To wrap my around what happens when I where, I tried to visualize it. In order to be able to show the interaction between two different systems generating transactions, I have a Generator A and Generator B.

In short:

  1. some dev writes and compiles a script (smart contract)
  2. that smart contract must be deployed, I suppose this is done by transacting it to the blockchain
  3. if a Tx generator (someone/something making and submitting transactions) wants to make a transaction, it needs the script, so it has to fetch it from a location the dev has put that script. The script (smart contract) itself is not on the blockchain. The generator also may need a redeemer and some context. The Tx can be tested locally before sending it to the network.
  4. if another Tx generator wants to use the same script, but one or more blocks later, it will need the datum (previous state of the script), which must be exposed by the previous generator somehow.

Inside the nodes:

  • Txs are received and batched. The 'winning' node may validate all the Txs, reject the invalid ones and add the valid ones to a new block. If that's done, the whole block is broadcasted (and each node checks the validity of the block).
  • validation of a Tx means that for each spending (E)UTxO the according address must 'approve' that transaction. The node validates the approvals by:
    • normal address: the transaction is signed (by using the private key of the corresponding public address). Validation is done by checking the hash (generated with the private key) and validating the hash with the public key.
    • script address: validation is done be executing the script giving the context (UTxOs), redeemer (some additional data added by the generator) and the datum (previous state of the script).

The blockchain itself only stores hashes (of script, datum etc), but not actual data (except for amount of Ada or other tokens), although there seems to be an option to add metadata (which, for the sake of clarity, don't take into account)

Am I understanding it correctly, or do I miss something (or many things :) )?


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2 Answers 2


One detail to add here:

In short:

  1. if another Tx generator wants to use the same script, but one or more blocks later, it will need the datum (previous state of the script), which must be exposed by the previous generator somehow.

Tx has an option to provide the full Datum in the UTXO and not just the hash so that's one way for the "previous generator" to provide the Datum.

  • ok, thx! Yeah, I didn't include that yet, but I will. I wasn't sure how to do it. That will make the scheme a bit more complex, but I guess it will still be readable. (If that's the biggest issue, I do get how things work :) ). Thanks again!
    – Kurt Sys
    Commented Jan 27, 2022 at 13:23

The blockchain does not only store hashes. It also stores the datum and the script of spent UTxOs. It would otherwise not be possible to validate the transaction in retrospect. So while you don't need to provide the script and the datum (though the latter is done by default in Plutus off-chain code) when generating the UTxO, they currently need to be included in the transaction that spends these UTxOs.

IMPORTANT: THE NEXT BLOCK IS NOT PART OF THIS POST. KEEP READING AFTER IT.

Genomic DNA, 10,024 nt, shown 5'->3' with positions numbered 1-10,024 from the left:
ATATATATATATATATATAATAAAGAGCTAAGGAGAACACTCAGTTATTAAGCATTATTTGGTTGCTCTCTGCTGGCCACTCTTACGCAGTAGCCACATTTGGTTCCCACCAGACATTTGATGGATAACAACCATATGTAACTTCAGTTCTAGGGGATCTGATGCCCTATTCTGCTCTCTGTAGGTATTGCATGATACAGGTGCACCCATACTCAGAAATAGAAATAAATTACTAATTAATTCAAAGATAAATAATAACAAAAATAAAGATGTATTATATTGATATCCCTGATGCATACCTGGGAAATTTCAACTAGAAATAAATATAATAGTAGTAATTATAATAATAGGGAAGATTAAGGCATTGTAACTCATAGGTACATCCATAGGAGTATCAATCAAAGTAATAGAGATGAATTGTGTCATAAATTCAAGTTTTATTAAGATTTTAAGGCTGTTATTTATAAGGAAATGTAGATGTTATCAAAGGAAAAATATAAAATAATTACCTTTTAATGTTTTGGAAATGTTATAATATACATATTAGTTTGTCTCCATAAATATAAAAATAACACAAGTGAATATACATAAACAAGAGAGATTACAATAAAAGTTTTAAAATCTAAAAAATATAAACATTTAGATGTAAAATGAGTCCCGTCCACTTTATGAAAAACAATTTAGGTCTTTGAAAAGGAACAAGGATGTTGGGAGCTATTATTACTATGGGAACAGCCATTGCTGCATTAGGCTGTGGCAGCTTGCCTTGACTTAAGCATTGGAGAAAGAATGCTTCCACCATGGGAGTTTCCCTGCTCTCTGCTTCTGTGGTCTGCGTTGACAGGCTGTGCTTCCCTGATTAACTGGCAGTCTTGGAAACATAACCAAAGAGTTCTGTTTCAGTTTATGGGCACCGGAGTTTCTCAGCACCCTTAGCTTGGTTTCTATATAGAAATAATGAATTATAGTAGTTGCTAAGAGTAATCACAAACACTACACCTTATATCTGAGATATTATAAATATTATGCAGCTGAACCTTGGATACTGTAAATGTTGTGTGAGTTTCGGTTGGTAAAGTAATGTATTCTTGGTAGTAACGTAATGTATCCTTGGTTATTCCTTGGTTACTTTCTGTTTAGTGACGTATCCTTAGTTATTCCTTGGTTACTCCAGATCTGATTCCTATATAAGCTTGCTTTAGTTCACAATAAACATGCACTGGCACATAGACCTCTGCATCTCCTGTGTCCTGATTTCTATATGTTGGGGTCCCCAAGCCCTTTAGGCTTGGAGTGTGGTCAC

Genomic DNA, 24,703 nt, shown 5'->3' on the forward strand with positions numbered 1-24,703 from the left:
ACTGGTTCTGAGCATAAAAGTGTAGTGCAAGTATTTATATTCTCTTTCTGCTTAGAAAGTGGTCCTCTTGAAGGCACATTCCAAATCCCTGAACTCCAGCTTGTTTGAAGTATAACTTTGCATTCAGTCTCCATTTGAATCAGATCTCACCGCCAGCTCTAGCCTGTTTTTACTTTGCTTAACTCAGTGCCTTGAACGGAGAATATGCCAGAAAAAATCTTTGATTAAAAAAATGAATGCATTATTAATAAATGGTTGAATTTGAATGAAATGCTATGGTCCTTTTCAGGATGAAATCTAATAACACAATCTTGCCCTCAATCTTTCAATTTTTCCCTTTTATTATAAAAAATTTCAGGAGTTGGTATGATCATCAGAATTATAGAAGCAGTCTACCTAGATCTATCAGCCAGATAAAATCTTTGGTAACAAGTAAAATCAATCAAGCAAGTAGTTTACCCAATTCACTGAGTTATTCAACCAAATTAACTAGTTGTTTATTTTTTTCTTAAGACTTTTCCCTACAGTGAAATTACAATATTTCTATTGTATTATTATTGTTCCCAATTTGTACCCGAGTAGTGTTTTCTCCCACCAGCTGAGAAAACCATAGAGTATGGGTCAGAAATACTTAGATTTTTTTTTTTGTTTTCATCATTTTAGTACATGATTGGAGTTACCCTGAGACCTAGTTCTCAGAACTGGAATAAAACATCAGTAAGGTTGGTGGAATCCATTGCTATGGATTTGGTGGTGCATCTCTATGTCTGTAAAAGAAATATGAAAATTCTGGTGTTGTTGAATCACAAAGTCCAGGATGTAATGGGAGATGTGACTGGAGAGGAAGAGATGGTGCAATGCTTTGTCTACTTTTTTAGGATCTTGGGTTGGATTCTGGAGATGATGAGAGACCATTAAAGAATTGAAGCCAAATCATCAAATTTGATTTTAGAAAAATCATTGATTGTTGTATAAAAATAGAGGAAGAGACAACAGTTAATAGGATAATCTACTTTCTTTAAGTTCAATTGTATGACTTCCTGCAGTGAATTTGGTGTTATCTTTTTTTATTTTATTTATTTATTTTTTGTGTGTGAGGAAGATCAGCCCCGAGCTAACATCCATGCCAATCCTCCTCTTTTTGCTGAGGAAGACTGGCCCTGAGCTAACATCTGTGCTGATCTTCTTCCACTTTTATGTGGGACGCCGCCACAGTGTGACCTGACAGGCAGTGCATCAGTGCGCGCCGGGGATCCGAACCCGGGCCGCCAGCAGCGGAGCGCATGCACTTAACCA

I say "currently" because there is an improvement proposal in the pipeline that allows reference scripts. With this improvement, it is not necessary to include the script in every transaction. It is enough if the script was include once in a past transaction and added to the blockchain. Future transactions then can reference this script.

Besides this, you got the process flow right.

  • Well, I have heard Lars (and others) say multiple times now that one always should provide the datum (and also the script) because the blockchain only stores hashes. For the datum it's clear you can do both, and when another 'Tx Generator' needs the datum, it has to be passed in some way (UTxO metadata, publish somewhere, pass to others in any other way). For the script itself, I hear contradictory statements. I guess I'll need to ask it Lars in the next Q&A :).
    – Kurt Sys
    Commented Jan 27, 2022 at 20:41
  • How could you implement referencing scripts if they were not put onto the blockchain ? You need to provide the script in your offline code, this is true. But then it makes it to the blockchain as part of the transaction. There is no contradiction here.
    – Jey
    Commented Jan 28, 2022 at 14:44
  • You send the script together with your Tx. That's how I understand it, but I'm not 100% sure either. youtu.be/… : the vesting script is added in the Tx, the blockchain checks if it's the right script by comparing the hash. Lars saying there: 'you have to provide the actual script'. (I hear contradictory statements: it's stored on the bockchain vs it is not stored on the blockchain. When send together with the Tx, it's not stored on it, only executed on it.)
    – Kurt Sys
    Commented Jan 28, 2022 at 16:00
  • in my schema, the script is not stored on the blockchain. The script is send in the Tx together with datum and redeemer. But it is executed on the blockchain (or rather, on a blockchain-node). Reference script, right, that may be a different thing, but there's no mention in the course so far (lecture 3) of reference scripts, so I don't know about them yet :).
    – Kurt Sys
    Commented Jan 28, 2022 at 16:11

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